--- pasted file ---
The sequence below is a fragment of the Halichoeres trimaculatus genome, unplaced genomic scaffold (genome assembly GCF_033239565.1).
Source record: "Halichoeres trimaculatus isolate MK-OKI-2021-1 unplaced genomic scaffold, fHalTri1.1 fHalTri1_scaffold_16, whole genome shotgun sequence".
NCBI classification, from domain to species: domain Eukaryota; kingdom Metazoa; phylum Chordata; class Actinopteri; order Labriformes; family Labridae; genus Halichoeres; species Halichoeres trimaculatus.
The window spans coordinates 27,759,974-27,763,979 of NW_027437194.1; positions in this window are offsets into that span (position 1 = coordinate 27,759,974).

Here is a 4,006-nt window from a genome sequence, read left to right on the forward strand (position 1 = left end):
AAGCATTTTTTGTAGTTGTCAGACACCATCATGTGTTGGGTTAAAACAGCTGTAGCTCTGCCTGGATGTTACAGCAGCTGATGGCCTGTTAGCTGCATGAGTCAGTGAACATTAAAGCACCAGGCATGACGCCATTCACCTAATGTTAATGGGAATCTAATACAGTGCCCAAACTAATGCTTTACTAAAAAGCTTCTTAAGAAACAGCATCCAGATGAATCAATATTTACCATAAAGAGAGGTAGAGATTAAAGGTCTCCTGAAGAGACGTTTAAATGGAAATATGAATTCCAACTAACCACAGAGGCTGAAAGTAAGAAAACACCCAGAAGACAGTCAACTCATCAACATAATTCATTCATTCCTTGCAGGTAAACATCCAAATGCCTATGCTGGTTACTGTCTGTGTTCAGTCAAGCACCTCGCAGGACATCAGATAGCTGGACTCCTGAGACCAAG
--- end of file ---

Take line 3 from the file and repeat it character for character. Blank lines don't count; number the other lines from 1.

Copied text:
NCBI classification, from domain to species: domain Eukaryota; kingdom Metazoa; phylum Chordata; class Actinopteri; order Labriformes; family Labridae; genus Halichoeres; species Halichoeres trimaculatus.